The director of the program is pretty out there; the things he has us do in therapy is odd to say the least. And when my family finally comes to visit, I find myself embarrassed and hoping my dad doesn’t think this guy is a whack job. He’s already spending so much money on me being here; I don’t need him to think the money is being wasted.
I don’t have much time to fill my dad in before family therapy starts. To break everybody in, the director tells us we are to pick someone from our family to do a connection exercise with. The kicker? We have to sit and stare at our partner in the eyes for the entire duration of one (usually depressing) song.
My anxiety automatically shoots through the roof; sitting silently with a group of people you don’t know is awkard enough, but to have to look into someone’s eyes on top of it? No way.
I immediately turn to my cousin and say she’s going to be my partner. But my aunt intervenes and makes me do it with my dad.
At this point in my life, I don’t get along with him at all, and he’s the last person on the face of the planet I want to do this with.
The director starts the song and my Dad and I start the exercise.
I can’t go 60 seconds before I just feel totally and completely awkard and start crying. I see my dad is trying, and the fact that I can’t look him in the eye breaks my heart. All the fights we’ve had, all the arguments, all the disagreements, all the miscommunication…all of it is right in the center of my brain and I want so badly to be able to do this, but I just can’t. I feel stupid and silly and angry all at the same time, and I can see I’m hurting my dad because I can’t look at him.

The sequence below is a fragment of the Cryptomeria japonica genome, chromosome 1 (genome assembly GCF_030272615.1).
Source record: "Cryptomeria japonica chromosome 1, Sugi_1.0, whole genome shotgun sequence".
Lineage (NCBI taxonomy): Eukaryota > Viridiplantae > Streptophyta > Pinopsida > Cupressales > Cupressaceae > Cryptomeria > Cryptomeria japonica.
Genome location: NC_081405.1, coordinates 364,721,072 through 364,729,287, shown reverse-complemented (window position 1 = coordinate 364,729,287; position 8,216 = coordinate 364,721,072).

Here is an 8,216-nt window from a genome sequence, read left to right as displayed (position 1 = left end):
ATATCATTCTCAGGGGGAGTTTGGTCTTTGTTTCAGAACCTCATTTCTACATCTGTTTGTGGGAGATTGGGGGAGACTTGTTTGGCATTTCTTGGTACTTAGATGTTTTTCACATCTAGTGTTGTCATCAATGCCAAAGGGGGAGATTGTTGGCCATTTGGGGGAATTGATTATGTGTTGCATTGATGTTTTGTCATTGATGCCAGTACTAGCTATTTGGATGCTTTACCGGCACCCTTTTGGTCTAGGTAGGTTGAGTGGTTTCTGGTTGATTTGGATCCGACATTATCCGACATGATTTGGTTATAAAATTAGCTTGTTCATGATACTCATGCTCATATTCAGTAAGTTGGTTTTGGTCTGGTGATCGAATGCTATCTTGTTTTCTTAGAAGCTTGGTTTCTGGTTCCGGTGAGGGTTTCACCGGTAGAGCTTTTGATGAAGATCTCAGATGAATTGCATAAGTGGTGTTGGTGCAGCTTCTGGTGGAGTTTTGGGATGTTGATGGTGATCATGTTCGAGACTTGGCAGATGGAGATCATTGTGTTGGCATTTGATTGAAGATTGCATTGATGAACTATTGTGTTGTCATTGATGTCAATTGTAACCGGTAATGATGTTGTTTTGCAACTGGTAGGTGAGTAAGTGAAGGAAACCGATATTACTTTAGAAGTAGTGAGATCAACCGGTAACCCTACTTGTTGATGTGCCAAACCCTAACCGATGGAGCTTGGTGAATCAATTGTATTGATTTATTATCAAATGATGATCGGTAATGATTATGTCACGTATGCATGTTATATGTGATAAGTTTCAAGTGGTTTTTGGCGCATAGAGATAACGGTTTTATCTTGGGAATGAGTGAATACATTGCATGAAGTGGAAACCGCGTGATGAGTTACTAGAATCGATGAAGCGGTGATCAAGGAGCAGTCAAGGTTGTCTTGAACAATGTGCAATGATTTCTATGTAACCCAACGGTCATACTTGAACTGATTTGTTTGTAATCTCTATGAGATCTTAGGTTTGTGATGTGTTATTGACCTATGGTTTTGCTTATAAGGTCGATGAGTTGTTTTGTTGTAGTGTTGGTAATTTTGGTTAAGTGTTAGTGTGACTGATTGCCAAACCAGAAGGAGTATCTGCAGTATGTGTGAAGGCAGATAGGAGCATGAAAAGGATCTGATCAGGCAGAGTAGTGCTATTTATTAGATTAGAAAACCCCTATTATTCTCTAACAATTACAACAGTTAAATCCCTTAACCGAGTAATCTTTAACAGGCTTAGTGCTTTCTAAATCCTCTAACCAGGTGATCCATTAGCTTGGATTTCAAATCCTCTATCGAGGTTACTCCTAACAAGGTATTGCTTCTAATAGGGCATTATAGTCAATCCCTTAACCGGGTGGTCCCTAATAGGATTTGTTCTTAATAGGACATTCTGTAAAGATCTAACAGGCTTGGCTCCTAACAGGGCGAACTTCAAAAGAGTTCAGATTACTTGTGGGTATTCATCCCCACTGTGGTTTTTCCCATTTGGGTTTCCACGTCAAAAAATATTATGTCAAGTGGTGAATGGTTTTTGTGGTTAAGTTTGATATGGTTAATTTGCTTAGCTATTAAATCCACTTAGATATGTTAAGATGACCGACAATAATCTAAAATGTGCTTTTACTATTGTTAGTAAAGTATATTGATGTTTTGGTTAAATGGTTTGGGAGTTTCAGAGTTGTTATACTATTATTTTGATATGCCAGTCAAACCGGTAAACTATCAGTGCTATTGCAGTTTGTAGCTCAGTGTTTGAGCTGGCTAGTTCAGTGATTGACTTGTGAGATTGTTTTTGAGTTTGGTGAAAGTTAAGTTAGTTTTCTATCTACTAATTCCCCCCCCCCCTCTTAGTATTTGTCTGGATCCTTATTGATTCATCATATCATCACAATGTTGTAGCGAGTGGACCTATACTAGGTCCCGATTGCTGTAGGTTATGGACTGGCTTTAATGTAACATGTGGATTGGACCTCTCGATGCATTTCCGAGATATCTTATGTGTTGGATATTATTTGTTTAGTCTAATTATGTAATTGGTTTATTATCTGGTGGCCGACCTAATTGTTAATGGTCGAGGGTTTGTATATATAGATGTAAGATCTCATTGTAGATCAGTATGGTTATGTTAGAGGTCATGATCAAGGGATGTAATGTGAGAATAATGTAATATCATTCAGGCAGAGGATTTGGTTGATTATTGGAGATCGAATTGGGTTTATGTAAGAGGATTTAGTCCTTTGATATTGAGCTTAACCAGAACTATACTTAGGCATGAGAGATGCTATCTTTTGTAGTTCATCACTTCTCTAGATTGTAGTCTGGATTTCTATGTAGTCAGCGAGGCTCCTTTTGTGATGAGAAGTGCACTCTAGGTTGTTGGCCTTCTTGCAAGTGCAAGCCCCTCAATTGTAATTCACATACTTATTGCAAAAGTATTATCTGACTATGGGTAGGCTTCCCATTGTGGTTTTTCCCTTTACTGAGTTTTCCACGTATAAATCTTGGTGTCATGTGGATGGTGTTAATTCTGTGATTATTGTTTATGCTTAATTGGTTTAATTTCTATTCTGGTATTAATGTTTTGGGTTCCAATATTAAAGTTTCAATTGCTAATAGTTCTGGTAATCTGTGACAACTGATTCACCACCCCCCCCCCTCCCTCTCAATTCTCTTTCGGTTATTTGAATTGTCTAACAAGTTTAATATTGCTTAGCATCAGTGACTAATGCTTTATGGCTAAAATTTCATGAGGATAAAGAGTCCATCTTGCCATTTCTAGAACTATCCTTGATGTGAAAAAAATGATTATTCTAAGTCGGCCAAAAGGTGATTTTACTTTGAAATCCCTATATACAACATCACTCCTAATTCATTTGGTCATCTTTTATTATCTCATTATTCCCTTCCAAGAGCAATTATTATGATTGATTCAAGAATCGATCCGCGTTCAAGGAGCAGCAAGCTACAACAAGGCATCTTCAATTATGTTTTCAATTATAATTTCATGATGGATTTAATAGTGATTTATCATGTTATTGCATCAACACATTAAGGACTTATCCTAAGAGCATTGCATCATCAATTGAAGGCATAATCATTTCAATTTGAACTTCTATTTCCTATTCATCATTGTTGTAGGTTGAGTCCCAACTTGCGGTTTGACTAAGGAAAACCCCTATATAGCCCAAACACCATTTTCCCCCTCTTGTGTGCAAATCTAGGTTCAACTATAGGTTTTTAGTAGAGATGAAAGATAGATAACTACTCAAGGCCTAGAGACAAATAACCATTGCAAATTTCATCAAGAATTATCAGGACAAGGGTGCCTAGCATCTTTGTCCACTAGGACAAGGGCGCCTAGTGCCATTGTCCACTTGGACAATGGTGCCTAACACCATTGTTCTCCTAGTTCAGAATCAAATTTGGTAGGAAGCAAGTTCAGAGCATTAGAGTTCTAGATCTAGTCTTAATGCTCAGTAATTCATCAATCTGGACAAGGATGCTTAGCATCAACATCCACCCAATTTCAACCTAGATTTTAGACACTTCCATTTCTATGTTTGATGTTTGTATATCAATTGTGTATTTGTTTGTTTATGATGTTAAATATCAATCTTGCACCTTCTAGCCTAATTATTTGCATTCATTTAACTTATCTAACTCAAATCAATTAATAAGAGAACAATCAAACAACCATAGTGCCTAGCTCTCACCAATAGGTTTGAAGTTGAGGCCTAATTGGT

When the exercise is over I’m relieved yet filled with guilt; my cousin and her mom were able to pass the exercise with flying colors and my dad and I couldn’t doing it at all.
The family therapy continues: my dad, aunt, and cousin all sitting around with other people’s families, all silently judging each other and criticizing. When it’s our turn to process things, I put on the typical “woe-is-me” show by curling up into a ball on my chair, letting my hair hang down in my face, and telling everyone how hard it is to have a dad who is dating his dead wife’s sister and who doesn’t even try to understand my eating disorder. They get flamed by the other girls in the group and I secretly feel good that they are tearing him apart. I want him to feel bad. I want him to feel guilty. I want him to cry, which he does. I want my aunt, who came dressed in a mini-skirt and heels, to wipe the “my shit doesn’t stink” grin off her face. I want them to know how much pain I am in, because for so long they used each other to ignore everyone else after my mother died.
After it’s all over, my dad says some sacrastic remark and we end up arguing in front of everyone as they say goodbye to their loved ones. The family therapy was a waste of fuckin’ time, and I don’t even hug him when he leaves.
Later another girl says she thought it was amazing how after the intense family therapy session my father and I still couldn’t put aside our differences.
And for months and months I go on believing it was all his fault, that he was the one who was to blame, that he was the one who needed to fucking change. But in time I was able to finally see my part in things, and that I had to take responsiblity for feeling the way I did. And how freeing it was.